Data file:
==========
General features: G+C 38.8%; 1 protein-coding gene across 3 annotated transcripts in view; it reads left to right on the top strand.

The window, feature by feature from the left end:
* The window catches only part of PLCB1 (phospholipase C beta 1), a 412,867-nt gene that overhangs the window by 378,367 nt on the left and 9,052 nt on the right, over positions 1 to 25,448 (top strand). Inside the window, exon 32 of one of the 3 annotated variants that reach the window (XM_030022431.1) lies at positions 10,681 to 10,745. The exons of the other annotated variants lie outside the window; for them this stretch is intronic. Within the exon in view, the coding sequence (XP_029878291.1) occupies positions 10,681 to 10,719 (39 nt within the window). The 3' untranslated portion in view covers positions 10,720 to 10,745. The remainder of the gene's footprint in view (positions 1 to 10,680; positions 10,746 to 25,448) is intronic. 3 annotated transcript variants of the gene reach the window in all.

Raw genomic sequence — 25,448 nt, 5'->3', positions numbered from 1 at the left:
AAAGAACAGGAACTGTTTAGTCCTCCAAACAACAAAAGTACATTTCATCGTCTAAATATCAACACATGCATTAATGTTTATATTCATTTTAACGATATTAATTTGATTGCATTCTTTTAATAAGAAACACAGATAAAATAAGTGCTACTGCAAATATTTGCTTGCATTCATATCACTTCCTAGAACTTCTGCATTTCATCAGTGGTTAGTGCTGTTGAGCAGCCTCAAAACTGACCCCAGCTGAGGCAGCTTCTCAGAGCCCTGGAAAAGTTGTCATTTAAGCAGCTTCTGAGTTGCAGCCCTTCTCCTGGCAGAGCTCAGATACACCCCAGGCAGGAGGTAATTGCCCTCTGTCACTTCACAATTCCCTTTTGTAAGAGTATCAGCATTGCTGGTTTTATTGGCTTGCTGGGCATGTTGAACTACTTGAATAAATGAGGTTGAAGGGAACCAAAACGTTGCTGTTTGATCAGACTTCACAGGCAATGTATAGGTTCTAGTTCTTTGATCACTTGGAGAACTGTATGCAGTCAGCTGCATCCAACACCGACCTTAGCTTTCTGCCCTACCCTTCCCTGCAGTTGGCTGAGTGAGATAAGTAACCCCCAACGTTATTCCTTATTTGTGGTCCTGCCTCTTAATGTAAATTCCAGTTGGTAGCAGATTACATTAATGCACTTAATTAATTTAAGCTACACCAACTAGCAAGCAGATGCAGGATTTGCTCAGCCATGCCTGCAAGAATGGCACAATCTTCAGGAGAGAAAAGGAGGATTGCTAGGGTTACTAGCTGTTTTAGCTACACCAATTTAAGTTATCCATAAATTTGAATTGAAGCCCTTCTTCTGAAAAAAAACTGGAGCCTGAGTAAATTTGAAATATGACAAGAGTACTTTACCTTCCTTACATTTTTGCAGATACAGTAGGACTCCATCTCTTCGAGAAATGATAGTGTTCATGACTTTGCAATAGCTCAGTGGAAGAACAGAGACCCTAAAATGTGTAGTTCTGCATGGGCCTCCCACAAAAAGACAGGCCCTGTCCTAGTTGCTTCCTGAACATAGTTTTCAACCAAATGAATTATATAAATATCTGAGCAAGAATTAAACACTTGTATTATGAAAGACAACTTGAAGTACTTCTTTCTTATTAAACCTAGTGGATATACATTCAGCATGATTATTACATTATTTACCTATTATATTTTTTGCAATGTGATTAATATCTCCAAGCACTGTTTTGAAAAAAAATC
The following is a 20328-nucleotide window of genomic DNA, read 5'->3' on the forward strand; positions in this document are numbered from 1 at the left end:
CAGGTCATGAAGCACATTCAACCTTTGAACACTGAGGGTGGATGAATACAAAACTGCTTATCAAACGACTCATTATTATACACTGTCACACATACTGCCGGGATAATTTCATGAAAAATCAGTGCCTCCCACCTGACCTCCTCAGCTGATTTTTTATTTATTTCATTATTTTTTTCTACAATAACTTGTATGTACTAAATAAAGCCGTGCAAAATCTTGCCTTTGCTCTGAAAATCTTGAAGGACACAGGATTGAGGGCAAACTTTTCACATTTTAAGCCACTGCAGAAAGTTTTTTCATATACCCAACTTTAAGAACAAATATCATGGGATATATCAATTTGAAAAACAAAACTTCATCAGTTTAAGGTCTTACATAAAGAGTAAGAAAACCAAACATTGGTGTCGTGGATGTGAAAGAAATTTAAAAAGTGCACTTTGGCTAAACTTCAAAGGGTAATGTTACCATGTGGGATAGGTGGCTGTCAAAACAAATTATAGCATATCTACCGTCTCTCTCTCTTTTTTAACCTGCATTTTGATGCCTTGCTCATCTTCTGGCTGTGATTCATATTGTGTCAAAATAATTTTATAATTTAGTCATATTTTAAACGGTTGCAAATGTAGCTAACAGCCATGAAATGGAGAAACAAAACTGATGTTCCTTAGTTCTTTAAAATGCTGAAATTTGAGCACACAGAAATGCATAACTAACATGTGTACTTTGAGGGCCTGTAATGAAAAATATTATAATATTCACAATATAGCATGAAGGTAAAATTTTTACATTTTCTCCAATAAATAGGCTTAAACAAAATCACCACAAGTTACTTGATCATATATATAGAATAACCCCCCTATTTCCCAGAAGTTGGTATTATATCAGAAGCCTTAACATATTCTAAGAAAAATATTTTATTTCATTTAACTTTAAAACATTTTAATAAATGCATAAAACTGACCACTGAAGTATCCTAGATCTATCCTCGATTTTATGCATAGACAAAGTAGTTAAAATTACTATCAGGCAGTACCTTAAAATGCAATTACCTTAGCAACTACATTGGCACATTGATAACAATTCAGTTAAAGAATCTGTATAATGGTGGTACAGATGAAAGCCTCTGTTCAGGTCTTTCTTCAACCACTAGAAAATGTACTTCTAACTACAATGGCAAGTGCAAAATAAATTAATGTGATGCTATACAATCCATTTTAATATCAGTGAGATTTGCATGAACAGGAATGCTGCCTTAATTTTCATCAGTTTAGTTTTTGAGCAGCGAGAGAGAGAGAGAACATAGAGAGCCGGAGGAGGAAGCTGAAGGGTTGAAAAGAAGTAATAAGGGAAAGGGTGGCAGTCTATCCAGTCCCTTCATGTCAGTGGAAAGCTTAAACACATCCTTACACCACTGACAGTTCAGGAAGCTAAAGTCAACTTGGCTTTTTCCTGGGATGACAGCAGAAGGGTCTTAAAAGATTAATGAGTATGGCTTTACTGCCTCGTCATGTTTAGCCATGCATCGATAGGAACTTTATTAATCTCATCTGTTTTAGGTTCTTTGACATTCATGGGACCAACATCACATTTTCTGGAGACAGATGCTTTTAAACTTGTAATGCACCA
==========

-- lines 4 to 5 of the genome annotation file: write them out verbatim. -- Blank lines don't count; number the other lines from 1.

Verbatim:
Raw genomic sequence — 25,448 nt, 5'->3', positions numbered from 1 at the left:
AAAGAACAGGAACTGTTTAGTCCTCCAAACAACAAAAGTACATTTCATCGTCTAAATATCAACACATGCATTAATGTTTATATTCATTTTAACGATATTAATTTGATTGCATTCTTTTAATAAGAAACACAGATAAAATAAGTGCTACTGCAAATATTTGCTTGCATTCATATCACTTCCTAGAACTTCTGCATTTCATCAGTGGTTAGTGCTGTTGAGCAGCCTCAAAACTGACCCCAGCTGAGGCAGCTTCTCAGAGCCCTGGAAAAGTTGTCATTTAAGCAGCTTCTGAGTTGCAGCCCTTCTCCTGGCAGAGCTCAGATACACCCCAGGCAGGAGGTAATTGCCCTCTGTCACTTCACAATTCCCTTTTGTAAGAGTATCAGCATTGCTGGTTTTATTGGCTTGCTGGGCATGTTGAACTACTTGAATAAATGAGGTTGAAGGGAACCAAAACGTTGCTGTTTGATCAGACTTCACAGGCAATGTATAGGTTCTAGTTCTTTGATCACTTGGAGAACTGTATGCAGTCAGCTGCATCCAACACCGACCTTAGCTTTCTGCCCTACCCTTCCCTGCAGTTGGCTGAGTGAGATAAGTAACCCCCAACGTTATTCCTTATTTGTGGTCCTGCCTCTTAATGTAAATTCCAGTTGGTAGCAGATTACATTAATGCACTTAATTAATTTAAGCTACACCAACTAGCAAGCAGATGCAGGATTTGCTCAGCCATGCCTGCAAGAATGGCACAATCTTCAGGAGAGAAAAGGAGGATTGCTAGGGTTACTAGCTGTTTTAGCTACACCAATTTAAGTTATCCATAAATTTGAATTGAAGCCCTTCTTCTGAAAAAAAACTGGAGCCTGAGTAAATTTGAAATATGACAAGAGTACTTTACCTTCCTTACATTTTTGCAGATACAGTAGGACTCCATCTCTTCGAGAAATGATAGTGTTCATGACTTTGCAATAGCTCAGTGGAAGAACAGAGACCCTAAAATGTGTAGTTCTGCATGGGCCTCCCACAAAAAGACAGGCCCTGTCCTAGTTGCTTCCTGAACATAGTTTTCAACCAAATGAATTATATAAATATCTGAGCAAGAATTAAACACTTGTATTATGAAAGACAACTTGAAGTACTTCTTTCTTATTAAACCTAGTGGATATACATTCAGCATGATTATTACATTATTTACCTATTATATTTTTTGCAATGTGATTAATATCTCCAAGCACTGTTTTGAAAAAAAATC